Then the thought came to me, “You haven’t done your home teaching yet.” It’s very cold tonight, I protested, and I haven’t made arrangements with my young companion. I settled back to read, but once again the thought came to me, “You had better go home teaching.” Realizing it was a prompting from the Spirit, I put aside the paper and called David Kunz, my home teaching partner, who agreed to go with me.

At the Baxter home I noticed Brother Baxter’s truck was gone. Sister Baxter looked worried. “Where’s Lyman?” I asked.

“My husband went fishing this afternoon up at the reservoir and hasn’t returned yet. I’m really concerned,” she said.

“Let’s go see if we can find him,” I suggested to David.

We left immediately and drove to the Lamont Reservoir, a mile or so from town. On the south side of the reservoir we noticed a brown pickup truck parked about thirty feet from the water’s edge. As we pulled up behind it, we noticed the engine was running.

“Can you see Lyman?” I asked.

“I think he’s under the truck!” David exclaimed. “I can see his feet sticking out.”

We jumped out and ran to him. “Lyman, what’s the problem?” I heard a faint moan.

We pulled him out from under his truck and noticed that his hands and head were scraped and bleeding. His clothes were wet and nearly frozen, and he was almost unconscious. I opened the truck door and said, “Let’s try to get him inside.” The weight of his limp body and wet, frozen clothes made this task very difficult.

“You drive my truck, and I’ll drive Lyman’s,” I told David. As we drove, I tried to get Lyman to talk. “Tell me what happened,” I said.

He only mumbled, “… don’t know … sure cold!”

As we pulled into the Baxter driveway, Sister Baxter hurried out to the truck and said, “Lyman, should we take you to the hospital?”

“No, just help me into the house.” As his feet touched the ground, his legs collapsed, so we carried him in and helped him out of his wet clothes and into bed.

The next morning I drove back to the reservoir and found the fishing pole—with a trout hooked firmly to the line! I stopped by the Baxters to give Lyman his fishing pole, complete with fish. “What happened last night?” I asked him.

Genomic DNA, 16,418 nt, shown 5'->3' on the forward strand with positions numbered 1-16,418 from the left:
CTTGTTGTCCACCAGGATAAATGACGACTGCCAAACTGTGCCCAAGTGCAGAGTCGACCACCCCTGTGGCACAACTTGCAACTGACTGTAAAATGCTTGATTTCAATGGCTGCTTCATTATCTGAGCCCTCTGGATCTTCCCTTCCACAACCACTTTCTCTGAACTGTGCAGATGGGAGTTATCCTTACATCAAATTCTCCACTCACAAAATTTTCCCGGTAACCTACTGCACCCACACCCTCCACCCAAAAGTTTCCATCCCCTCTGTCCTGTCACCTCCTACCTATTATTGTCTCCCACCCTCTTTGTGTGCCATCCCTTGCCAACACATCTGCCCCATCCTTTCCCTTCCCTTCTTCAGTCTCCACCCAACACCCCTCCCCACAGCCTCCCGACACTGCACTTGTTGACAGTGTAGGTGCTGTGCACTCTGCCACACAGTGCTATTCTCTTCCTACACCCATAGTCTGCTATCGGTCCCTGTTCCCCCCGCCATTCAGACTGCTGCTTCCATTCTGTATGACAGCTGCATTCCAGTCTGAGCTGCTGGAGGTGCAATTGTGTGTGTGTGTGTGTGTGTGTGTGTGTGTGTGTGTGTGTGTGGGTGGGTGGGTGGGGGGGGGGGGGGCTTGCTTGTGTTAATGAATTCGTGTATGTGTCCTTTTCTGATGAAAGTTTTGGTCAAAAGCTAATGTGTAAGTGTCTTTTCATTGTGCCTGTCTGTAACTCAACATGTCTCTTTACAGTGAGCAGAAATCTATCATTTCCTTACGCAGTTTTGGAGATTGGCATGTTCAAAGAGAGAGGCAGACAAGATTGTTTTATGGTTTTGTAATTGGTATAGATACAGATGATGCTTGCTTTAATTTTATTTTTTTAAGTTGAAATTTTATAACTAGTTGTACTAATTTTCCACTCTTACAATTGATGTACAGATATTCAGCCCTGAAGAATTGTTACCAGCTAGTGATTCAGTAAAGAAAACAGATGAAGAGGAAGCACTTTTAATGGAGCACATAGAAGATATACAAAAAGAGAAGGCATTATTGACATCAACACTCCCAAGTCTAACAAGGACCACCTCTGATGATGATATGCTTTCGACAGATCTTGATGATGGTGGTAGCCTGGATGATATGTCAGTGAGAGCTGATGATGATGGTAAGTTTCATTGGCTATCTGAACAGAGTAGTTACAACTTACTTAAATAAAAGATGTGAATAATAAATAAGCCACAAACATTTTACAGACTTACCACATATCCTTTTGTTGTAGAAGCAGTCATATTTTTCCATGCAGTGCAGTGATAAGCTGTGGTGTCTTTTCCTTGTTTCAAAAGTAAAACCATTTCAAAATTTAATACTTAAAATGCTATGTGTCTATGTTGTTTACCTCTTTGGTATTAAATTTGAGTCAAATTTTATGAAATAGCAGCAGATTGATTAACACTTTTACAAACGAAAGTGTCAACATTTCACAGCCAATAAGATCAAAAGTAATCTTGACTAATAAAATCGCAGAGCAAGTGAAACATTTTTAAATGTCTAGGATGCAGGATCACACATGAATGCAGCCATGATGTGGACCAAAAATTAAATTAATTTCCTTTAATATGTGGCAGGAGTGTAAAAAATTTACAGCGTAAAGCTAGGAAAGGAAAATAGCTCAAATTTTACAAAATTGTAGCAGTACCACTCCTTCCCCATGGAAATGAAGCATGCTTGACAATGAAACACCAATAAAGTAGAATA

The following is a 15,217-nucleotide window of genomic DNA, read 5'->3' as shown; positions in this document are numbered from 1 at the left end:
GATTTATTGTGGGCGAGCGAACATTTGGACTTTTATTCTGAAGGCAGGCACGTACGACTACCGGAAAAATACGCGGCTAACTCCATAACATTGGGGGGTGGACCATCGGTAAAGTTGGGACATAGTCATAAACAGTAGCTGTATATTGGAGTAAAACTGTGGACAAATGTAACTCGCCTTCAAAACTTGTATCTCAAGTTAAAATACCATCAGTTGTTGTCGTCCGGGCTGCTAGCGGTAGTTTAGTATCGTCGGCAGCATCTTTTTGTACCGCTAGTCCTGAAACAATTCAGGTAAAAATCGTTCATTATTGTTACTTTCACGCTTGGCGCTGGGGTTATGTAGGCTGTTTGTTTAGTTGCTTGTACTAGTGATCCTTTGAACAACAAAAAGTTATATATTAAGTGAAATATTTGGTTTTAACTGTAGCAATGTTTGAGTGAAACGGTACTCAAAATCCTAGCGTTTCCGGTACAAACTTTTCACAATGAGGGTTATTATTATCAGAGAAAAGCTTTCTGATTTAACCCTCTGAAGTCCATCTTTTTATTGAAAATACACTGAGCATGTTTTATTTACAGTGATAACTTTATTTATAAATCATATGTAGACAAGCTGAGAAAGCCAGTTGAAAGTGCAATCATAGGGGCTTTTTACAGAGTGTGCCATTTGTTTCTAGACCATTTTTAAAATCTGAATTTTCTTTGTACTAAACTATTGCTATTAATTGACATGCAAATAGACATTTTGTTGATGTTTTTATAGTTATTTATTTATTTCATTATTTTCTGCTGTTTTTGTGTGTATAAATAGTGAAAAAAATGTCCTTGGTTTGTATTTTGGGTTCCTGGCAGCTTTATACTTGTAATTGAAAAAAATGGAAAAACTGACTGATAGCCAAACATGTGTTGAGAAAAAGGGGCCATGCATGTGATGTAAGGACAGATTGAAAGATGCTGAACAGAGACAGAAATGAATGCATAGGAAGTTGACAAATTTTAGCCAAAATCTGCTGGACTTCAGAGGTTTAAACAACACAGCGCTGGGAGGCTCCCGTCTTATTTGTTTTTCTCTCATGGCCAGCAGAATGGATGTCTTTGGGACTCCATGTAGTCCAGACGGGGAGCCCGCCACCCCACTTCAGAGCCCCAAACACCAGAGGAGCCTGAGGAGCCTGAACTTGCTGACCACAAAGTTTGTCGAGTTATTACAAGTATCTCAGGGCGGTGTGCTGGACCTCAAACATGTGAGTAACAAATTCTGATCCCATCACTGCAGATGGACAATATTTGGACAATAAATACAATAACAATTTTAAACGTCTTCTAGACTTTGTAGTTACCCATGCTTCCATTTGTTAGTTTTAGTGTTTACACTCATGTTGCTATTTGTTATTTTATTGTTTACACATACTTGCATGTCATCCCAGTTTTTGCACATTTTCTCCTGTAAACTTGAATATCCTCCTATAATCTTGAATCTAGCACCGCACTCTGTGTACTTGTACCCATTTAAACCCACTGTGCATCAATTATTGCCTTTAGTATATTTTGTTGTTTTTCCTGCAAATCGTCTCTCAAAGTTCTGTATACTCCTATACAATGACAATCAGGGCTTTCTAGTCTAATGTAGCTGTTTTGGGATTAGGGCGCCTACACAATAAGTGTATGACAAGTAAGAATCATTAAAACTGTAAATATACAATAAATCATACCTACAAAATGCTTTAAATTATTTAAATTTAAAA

He had stepped from his warm truck, he said, to check his fishing rod. As he stooped to pick it up, his leg slipped and buckled, pitching him into the water. The shock of the icy water immediately paralyzed him from the chest down. He grabbed at the sharp rocks along the water’s edge, cutting his hands and face, and finally managed to drag himself up the embankment and over to his truck. Once there, he was too weak to get in. He pulled himself under the truck, hoping for warmth from the running motor.

And there we had found him, just in time to save his life. Our Christmas gift to the Baxter family that year was a simple willingness to put aside the warm comfort of a fire on a cold evening and follow the promptings of the Spirit to do our home teaching.

Leness Keller is stake auditor and a Gospel Doctrine teacher in the Preston Eighth Ward, Franklin Idaho Stake.

The Gift Exchange

At a Relief Society Christmas party in Brussels, Belgium, we had a gift exchange in which we were allowed to unwrap a new gift or choose someone else’s already-opened gift.

The woman sitting next to me was Marie-Jeanne. She opened a lovely gift of three round, nested containers brought by Mei, a sister from China. The group gave a collective sigh of “Oooh” and “Ahhh,” and the containers became the prize to trade for. Marie-Jeanne particularly loved them and said they would be a great addition to her collection. I had never had anything like them, but I admired the enameled containers, thinking the set might be a nice way for me to start a collection of my own. In the spirit of fun I promptly took them from Marie-Jeanne. But another sister soon took them from me. In the end, however, there they were in my lap, much to my delight.